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Anorak | South Africa’s Invasive Species: phone towers disguised to look like trees

South Africa’s Invasive Species: phone towers disguised to look like trees

by | 28th, March 2013

DILLON Marsh is a photographer.

phone masts kalahari

 Assimilation. In the vast barren landscapes of the southern Kalahari, Sociable Weaver Birds assume ownership of the telephone poles that cut across their habitat. Their burgeoning nests are at once inertly statuesque and teeming with life. The twigs and grass collected to build these nests combine to give strangely recognisable personalities to the otherwise inanimate poles.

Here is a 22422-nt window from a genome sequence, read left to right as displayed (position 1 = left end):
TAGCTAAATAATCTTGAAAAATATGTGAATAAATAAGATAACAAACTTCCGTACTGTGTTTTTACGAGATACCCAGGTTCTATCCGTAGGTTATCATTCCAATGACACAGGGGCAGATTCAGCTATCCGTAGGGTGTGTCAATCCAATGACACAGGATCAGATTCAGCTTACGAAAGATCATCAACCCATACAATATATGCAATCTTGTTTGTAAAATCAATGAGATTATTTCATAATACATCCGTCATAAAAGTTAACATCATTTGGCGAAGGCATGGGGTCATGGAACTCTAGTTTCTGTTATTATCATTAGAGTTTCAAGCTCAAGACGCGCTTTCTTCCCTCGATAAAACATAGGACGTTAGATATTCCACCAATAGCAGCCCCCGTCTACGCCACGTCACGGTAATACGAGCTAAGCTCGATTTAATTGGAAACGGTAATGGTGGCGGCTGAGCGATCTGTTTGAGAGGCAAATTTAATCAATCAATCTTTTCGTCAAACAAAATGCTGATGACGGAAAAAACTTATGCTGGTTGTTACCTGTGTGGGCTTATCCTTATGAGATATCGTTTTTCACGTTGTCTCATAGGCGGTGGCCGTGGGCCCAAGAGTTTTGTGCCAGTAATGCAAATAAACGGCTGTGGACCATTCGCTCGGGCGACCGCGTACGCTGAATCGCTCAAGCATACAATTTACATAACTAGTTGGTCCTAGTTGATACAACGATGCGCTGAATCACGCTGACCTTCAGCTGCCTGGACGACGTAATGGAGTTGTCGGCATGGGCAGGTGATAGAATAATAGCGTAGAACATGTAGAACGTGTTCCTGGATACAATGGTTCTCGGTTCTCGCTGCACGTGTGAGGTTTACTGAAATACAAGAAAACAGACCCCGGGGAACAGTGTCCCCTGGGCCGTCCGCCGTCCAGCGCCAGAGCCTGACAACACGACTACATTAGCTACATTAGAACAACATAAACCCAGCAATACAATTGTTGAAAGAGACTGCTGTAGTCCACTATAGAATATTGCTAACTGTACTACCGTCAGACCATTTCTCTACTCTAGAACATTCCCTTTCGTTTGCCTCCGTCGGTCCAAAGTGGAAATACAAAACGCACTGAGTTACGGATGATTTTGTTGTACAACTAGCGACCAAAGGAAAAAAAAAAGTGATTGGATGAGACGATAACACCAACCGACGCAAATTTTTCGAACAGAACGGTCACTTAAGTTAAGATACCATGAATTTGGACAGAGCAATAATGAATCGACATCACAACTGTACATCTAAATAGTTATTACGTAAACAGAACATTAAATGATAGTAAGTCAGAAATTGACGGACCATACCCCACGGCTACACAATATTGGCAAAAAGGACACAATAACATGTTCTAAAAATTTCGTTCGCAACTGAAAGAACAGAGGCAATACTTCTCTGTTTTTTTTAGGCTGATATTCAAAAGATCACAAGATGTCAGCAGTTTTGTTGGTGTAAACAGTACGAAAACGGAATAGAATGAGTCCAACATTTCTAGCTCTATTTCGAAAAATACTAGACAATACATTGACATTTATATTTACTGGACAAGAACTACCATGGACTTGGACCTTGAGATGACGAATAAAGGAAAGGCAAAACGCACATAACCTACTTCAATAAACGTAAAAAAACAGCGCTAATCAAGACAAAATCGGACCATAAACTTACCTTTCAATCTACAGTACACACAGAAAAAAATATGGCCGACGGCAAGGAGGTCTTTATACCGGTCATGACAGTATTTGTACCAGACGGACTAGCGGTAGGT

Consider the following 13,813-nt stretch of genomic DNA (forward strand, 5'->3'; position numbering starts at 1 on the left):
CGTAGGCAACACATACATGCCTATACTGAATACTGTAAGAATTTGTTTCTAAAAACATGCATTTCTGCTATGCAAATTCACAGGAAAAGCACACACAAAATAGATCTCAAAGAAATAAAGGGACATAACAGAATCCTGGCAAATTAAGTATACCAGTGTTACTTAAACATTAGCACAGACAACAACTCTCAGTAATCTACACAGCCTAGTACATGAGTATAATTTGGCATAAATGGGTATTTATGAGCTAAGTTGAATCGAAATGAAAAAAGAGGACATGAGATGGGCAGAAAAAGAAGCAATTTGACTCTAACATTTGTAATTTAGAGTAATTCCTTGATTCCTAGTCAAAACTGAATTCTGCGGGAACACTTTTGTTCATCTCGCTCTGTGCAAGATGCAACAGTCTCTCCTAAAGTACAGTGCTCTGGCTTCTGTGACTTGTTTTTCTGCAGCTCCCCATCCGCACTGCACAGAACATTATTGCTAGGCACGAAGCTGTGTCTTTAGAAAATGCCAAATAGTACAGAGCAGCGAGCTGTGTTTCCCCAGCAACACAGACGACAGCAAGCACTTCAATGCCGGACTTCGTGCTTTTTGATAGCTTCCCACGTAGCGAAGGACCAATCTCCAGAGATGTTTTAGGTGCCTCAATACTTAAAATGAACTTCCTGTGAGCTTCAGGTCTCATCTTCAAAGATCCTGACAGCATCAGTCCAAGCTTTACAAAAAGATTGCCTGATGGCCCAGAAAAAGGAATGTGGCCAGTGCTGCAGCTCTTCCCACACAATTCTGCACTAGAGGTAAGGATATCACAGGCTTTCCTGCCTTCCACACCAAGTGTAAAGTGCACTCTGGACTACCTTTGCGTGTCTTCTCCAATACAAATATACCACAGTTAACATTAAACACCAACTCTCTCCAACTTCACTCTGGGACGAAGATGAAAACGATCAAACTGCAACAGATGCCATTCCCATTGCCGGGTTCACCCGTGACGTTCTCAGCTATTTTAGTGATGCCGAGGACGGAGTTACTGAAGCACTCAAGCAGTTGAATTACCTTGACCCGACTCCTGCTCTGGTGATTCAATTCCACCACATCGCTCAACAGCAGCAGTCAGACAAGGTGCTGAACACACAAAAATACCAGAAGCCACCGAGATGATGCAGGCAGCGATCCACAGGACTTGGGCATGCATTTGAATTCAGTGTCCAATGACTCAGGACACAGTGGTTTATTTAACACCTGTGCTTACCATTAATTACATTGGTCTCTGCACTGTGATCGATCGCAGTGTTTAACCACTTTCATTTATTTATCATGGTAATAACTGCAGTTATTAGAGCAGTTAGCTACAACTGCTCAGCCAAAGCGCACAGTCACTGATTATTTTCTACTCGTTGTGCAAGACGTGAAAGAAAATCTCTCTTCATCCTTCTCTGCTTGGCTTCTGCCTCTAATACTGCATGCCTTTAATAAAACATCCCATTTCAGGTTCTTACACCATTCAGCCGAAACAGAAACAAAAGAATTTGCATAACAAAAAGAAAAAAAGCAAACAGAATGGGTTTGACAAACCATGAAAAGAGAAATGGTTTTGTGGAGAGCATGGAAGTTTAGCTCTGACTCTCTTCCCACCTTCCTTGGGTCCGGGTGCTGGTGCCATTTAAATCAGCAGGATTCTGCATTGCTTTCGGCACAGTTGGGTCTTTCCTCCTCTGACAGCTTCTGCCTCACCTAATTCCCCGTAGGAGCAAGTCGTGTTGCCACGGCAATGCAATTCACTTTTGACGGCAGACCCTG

He’s now turned his eye to phone masts. Invasive Species is a photo series of South African telephone masts. It’s the modern Bush Telegraph:

In 1996 a palm tree appeared almost overnight in a suburb of Cape Town. This was supposedly the world’s first ever disguised cell phone tower. Since then these trees have spread across the city, South Africa and the rest of the world. Invasive Species explores the relationship between the environment and the disguised towers of Cape Town and its surrounds.

Invasive-Species Invasive-Species phone Invasive-Species phone 1 Invasive-Species phone 2

Spotter: Philthy’s Diversions, WorldofWonder

 



Posted: 28th, March 2013 | In: Photojournalism, Technology Comment | Follow the Comments on our RSS feed: RSS 2.0 | TrackBack | Permalink